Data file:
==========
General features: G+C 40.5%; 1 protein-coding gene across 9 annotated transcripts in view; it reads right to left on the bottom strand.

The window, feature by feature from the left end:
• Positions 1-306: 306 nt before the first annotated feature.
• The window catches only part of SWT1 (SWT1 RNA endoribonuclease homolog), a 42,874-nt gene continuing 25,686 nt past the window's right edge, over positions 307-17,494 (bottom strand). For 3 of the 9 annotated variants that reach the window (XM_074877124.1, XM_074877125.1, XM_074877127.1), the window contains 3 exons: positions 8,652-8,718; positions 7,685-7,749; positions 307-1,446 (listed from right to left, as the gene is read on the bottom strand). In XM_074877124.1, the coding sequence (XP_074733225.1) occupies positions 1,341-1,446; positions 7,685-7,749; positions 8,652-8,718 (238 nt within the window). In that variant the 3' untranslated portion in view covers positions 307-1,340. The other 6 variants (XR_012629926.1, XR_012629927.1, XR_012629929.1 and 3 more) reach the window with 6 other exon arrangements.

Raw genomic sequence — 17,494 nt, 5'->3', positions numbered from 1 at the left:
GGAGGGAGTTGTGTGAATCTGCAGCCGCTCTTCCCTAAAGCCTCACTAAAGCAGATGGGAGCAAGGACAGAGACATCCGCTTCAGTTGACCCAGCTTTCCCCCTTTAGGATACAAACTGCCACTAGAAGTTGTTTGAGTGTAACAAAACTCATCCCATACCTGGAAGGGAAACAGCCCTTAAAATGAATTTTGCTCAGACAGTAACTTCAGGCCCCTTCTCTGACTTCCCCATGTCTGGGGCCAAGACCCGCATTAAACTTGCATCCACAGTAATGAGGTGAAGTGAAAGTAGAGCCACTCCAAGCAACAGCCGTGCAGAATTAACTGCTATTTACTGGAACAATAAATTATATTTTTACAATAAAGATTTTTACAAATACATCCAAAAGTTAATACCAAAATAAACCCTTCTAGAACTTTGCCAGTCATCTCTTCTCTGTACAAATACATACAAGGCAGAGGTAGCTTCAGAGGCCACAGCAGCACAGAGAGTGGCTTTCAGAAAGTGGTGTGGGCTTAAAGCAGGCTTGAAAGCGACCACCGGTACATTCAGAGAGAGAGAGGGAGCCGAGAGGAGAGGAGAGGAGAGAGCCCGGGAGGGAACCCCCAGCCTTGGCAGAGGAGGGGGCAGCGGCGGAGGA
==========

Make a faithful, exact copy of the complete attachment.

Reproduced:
General features: G+C 40.5%; 1 protein-coding gene across 9 annotated transcripts in view; it reads right to left on the bottom strand.

The window, feature by feature from the left end:
• Positions 1-306: 306 nt before the first annotated feature.
• The window catches only part of SWT1 (SWT1 RNA endoribonuclease homolog), a 42,874-nt gene continuing 25,686 nt past the window's right edge, over positions 307-17,494 (bottom strand). For 3 of the 9 annotated variants that reach the window (XM_074877124.1, XM_074877125.1, XM_074877127.1), the window contains 3 exons: positions 8,652-8,718; positions 7,685-7,749; positions 307-1,446 (listed from right to left, as the gene is read on the bottom strand). In XM_074877124.1, the coding sequence (XP_074733225.1) occupies positions 1,341-1,446; positions 7,685-7,749; positions 8,652-8,718 (238 nt within the window). In that variant the 3' untranslated portion in view covers positions 307-1,340. The other 6 variants (XR_012629926.1, XR_012629927.1, XR_012629929.1 and 3 more) reach the window with 6 other exon arrangements.

Raw genomic sequence — 17,494 nt, 5'->3', positions numbered from 1 at the left:
GGAGGGAGTTGTGTGAATCTGCAGCCGCTCTTCCCTAAAGCCTCACTAAAGCAGATGGGAGCAAGGACAGAGACATCCGCTTCAGTTGACCCAGCTTTCCCCCTTTAGGATACAAACTGCCACTAGAAGTTGTTTGAGTGTAACAAAACTCATCCCATACCTGGAAGGGAAACAGCCCTTAAAATGAATTTTGCTCAGACAGTAACTTCAGGCCCCTTCTCTGACTTCCCCATGTCTGGGGCCAAGACCCGCATTAAACTTGCATCCACAGTAATGAGGTGAAGTGAAAGTAGAGCCACTCCAAGCAACAGCCGTGCAGAATTAACTGCTATTTACTGGAACAATAAATTATATTTTTACAATAAAGATTTTTACAAATACATCCAAAAGTTAATACCAAAATAAACCCTTCTAGAACTTTGCCAGTCATCTCTTCTCTGTACAAATACATACAAGGCAGAGGTAGCTTCAGAGGCCACAGCAGCACAGAGAGTGGCTTTCAGAAAGTGGTGTGGGCTTAAAGCAGGCTTGAAAGCGACCACCGGTACATTCAGAGAGAGAGAGGGAGCCGAGAGGAGAGGAGAGGAGAGAGCCCGGGAGGGAACCCCCAGCCTTGGCAGAGGAGGGGGCAGCGGCGGAGGA